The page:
Gambling is contrary to the public policy of this state and means risking anything of value for a profit whose return is to any degree contingent on chance, or any games of chance associated with casinos, including, but not limited to, slot machines, roulette wheels, and the like.

Although poker is not mentioned by name, the clause any degree contingent on chance almost certainly applies to all games featuring a random element, poker included. A 2005 court case, where the State Attorney General opined that paid entry Texas Hold’em tournaments are in violation of the law, offers all the confirmation we need [2].

The penalty for knowingly committing the act of gambling as a player is a Class C misdemeanor. However, players that either own a gambling device (such as a deck of cards or poker table) or who receive a referral bonus, or anything of monetary value, for promoting a gambling game, can be slapped with a Class B misdemeanor.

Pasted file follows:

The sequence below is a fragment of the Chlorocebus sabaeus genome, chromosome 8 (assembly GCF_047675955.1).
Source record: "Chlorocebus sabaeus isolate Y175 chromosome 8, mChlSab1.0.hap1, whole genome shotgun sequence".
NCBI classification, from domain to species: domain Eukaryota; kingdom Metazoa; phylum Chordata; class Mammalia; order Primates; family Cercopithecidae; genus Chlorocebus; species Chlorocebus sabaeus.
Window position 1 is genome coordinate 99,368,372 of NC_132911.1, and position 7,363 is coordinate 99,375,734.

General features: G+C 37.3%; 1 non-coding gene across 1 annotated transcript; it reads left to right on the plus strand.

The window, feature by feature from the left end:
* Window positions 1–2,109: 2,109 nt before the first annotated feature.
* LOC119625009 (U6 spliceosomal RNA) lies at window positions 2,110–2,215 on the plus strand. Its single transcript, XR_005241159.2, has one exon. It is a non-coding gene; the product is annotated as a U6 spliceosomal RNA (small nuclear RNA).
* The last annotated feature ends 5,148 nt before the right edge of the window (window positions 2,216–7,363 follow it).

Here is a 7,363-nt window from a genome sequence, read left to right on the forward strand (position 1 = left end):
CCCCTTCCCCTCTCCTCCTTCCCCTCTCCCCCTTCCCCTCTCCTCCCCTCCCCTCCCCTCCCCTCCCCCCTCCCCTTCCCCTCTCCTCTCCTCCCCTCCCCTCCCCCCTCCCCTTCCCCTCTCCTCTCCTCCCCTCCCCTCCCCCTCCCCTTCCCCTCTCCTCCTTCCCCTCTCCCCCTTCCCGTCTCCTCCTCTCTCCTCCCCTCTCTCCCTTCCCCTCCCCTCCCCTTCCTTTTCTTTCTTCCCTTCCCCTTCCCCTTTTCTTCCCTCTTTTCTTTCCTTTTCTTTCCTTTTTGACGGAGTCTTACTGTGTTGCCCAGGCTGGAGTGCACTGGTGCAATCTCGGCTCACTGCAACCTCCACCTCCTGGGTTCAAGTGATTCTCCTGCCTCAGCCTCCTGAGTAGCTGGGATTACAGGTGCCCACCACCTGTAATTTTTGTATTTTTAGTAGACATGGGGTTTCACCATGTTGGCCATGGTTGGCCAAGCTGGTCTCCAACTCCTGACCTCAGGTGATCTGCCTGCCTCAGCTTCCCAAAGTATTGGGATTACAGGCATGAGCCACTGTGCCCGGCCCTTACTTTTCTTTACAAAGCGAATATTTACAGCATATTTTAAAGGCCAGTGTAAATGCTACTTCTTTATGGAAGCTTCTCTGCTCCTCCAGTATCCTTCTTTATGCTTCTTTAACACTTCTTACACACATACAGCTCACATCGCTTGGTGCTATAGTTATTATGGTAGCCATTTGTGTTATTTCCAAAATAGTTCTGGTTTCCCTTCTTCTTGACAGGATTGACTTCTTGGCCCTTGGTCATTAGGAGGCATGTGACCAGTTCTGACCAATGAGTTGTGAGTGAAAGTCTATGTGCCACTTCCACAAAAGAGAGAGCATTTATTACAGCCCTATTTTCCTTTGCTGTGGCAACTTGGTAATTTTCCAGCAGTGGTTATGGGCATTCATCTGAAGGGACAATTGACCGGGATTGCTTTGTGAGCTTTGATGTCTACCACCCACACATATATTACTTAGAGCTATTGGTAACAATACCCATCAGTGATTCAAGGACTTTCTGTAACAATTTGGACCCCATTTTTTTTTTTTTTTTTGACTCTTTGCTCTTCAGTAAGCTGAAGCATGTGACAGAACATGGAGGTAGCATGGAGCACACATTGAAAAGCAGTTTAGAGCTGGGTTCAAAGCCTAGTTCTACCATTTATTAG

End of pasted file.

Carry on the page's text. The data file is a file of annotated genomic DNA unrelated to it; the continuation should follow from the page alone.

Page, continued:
As we’ve come to expect, operators face far more severe penalties, Section 39-17-504:

A person commits an offense who knowingly invests in, finances, owns, controls, supervises, manages or participates in a gambling enterprise. The offense of aggravated gambling promotion is a Class E felony.

This facet of the law varies from that of most other states, where the gravity of the crime typically hinges of the size of the operation.

There does not appear to be a social gambling exception built into Tennessee’s gambling statutes.

For a more comprehensive look at Tennessee’s state code, please visit the “References” section [3].

Tennessee Gambling History

Tennessee gambling scene was as bustling as any other state’s during the late-18th and 19th centuries. Back then, gambling houses and saloons were an accepted, albeit begrudgingly, facet of Southern culture. But by early-1900’s, Tennessee’s haughty sense of morality began to win out.

Although horse racing remained legal, the state did not possess the resource to maintain the tracks. But the last nail in the coffin was when U.S. Senator and Tennessee native Estes Kefauver set out to ban gambling in as many states as he could. Ultimately, he only succeeded in blocking it from his own state. This was back in 1949, and since, not much has changed.